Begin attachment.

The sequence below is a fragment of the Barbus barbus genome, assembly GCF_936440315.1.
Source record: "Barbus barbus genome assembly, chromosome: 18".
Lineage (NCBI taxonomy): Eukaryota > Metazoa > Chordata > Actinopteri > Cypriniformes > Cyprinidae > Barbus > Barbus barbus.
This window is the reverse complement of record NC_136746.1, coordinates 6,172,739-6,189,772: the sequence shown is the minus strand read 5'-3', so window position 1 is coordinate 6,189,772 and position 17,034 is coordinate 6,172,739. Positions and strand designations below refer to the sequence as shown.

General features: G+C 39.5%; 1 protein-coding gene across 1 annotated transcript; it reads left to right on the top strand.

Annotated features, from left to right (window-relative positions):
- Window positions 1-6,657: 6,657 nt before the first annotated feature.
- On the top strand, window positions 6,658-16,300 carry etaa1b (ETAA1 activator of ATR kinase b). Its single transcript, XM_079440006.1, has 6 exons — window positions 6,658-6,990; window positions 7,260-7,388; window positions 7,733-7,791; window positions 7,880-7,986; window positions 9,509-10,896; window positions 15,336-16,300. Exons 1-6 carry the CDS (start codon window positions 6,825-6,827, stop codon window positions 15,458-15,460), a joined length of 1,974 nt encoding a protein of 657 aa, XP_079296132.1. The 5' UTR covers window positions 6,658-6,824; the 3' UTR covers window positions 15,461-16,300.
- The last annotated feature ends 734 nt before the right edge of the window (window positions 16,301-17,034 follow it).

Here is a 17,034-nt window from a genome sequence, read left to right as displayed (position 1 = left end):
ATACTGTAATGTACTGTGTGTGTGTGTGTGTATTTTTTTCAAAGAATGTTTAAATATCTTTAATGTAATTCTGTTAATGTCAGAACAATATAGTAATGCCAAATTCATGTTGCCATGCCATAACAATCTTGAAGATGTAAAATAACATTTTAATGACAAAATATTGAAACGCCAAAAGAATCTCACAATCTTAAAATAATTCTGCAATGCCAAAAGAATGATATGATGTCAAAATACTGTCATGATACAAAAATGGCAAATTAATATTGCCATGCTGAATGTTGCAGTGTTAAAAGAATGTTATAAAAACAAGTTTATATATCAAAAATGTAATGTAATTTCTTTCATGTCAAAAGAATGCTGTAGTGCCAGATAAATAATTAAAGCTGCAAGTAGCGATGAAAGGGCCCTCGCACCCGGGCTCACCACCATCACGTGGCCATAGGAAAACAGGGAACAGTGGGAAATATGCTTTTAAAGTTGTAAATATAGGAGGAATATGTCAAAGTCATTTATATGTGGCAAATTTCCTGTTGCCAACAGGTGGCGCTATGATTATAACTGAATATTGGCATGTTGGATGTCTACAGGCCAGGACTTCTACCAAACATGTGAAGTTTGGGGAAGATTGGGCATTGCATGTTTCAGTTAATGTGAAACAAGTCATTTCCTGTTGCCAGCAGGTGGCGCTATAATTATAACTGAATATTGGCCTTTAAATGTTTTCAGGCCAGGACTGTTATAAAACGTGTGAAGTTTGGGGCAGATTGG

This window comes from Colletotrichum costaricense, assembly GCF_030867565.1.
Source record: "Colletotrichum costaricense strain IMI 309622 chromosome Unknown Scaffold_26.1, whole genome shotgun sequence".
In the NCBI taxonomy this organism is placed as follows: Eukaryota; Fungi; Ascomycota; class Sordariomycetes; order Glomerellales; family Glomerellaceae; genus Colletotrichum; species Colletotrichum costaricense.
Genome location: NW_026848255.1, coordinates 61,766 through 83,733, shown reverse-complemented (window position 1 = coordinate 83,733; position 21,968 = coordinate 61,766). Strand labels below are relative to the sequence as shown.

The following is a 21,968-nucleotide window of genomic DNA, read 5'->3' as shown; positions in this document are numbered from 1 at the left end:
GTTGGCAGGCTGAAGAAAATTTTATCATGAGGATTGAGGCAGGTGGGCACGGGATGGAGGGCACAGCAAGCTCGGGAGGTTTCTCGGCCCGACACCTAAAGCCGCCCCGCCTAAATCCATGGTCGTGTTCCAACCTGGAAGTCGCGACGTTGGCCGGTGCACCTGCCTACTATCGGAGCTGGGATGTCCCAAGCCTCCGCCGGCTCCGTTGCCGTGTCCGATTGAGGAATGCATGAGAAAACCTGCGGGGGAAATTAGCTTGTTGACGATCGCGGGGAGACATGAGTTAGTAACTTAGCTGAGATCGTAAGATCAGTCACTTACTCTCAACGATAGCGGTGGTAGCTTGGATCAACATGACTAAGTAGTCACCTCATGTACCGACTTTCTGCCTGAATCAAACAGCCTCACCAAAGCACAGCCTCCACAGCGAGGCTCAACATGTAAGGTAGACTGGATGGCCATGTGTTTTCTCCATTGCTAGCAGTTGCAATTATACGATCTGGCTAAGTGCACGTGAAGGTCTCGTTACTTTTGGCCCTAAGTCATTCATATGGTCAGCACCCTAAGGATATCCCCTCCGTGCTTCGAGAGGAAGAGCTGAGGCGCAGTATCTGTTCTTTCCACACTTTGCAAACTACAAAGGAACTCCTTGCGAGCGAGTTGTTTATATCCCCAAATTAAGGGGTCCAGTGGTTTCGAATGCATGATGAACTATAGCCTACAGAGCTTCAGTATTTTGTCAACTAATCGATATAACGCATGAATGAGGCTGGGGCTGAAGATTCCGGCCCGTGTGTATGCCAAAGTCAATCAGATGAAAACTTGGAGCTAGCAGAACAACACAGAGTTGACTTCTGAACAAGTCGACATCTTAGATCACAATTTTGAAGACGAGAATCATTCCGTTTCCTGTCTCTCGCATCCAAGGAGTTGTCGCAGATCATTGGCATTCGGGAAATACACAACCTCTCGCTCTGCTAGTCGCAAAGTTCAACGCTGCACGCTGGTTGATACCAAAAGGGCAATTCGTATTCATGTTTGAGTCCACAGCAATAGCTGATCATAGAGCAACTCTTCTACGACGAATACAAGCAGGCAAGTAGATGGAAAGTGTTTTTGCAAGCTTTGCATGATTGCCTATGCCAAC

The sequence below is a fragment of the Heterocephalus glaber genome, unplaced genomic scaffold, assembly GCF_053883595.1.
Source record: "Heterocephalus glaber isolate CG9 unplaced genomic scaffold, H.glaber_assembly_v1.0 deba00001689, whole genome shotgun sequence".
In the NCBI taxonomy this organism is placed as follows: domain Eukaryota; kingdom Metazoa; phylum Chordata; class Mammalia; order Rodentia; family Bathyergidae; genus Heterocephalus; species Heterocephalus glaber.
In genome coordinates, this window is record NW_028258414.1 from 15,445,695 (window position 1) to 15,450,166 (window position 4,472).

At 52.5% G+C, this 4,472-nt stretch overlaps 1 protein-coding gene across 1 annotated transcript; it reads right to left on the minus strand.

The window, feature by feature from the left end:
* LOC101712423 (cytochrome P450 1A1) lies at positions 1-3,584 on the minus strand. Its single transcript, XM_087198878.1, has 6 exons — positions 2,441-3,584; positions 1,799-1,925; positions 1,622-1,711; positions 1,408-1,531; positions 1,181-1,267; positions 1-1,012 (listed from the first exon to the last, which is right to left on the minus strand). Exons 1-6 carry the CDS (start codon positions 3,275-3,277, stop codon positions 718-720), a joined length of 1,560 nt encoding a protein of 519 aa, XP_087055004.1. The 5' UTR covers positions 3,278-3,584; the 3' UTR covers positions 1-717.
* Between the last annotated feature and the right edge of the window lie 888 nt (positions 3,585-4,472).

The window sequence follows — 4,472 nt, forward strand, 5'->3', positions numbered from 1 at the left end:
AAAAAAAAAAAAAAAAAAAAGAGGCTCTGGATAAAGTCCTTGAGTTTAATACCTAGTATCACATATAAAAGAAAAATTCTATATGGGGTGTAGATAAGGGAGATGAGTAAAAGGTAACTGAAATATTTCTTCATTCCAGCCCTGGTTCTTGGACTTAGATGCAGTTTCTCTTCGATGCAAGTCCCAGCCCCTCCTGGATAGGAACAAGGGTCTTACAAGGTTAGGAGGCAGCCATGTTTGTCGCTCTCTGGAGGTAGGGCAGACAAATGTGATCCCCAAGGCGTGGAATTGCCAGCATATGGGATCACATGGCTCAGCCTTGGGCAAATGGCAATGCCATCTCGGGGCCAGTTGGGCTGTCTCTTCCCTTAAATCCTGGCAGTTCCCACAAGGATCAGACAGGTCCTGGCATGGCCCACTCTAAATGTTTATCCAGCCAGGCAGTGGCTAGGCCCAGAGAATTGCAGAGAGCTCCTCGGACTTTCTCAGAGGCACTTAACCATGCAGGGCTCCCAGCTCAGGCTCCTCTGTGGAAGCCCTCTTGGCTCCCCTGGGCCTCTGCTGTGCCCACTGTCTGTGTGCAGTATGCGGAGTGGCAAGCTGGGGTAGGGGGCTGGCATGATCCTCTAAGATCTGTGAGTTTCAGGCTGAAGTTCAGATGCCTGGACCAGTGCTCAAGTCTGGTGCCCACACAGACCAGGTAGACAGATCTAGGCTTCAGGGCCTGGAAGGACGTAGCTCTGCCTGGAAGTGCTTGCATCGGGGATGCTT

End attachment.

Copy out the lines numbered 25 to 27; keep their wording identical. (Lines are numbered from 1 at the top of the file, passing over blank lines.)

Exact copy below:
* Between the last annotated feature and the right edge of the window lie 888 nt (positions 3,585-4,472).

The window sequence follows — 4,472 nt, forward strand, 5'->3', positions numbered from 1 at the left end:
AAAAAAAAAAAAAAAAAAAAGAGGCTCTGGATAAAGTCCTTGAGTTTAATACCTAGTATCACATATAAAAGAAAAATTCTATATGGGGTGTAGATAAGGGAGATGAGTAAAAGGTAACTGAAATATTTCTTCATTCCAGCCCTGGTTCTTGGACTTAGATGCAGTTTCTCTTCGATGCAAGTCCCAGCCCCTCCTGGATAGGAACAAGGGTCTTACAAGGTTAGGAGGCAGCCATGTTTGTCGCTCTCTGGAGGTAGGGCAGACAAATGTGATCCCCAAGGCGTGGAATTGCCAGCATATGGGATCACATGGCTCAGCCTTGGGCAAATGGCAATGCCATCTCGGGGCCAGTTGGGCTGTCTCTTCCCTTAAATCCTGGCAGTTCCCACAAGGATCAGACAGGTCCTGGCATGGCCCACTCTAAATGTTTATCCAGCCAGGCAGTGGCTAGGCCCAGAGAATTGCAGAGAGCTCCTCGGACTTTCTCAGAGGCACTTAACCATGCAGGGCTCCCAGCTCAGGCTCCTCTGTGGAAGCCCTCTTGGCTCCCCTGGGCCTCTGCTGTGCCCACTGTCTGTGTGCAGTATGCGGAGTGGCAAGCTGGGGTAGGGGGCTGGCATGATCCTCTAAGATCTGTGAGTTTCAGGCTGAAGTTCAGATGCCTGGACCAGTGCTCAAGTCTGGTGCCCACACAGACCAGGTAGACAGATCTAGGCTTCAGGGCCTGGAAGGACGTAGCTCTGCCTGGAAGTGCTTGCATCGGGGATGCTT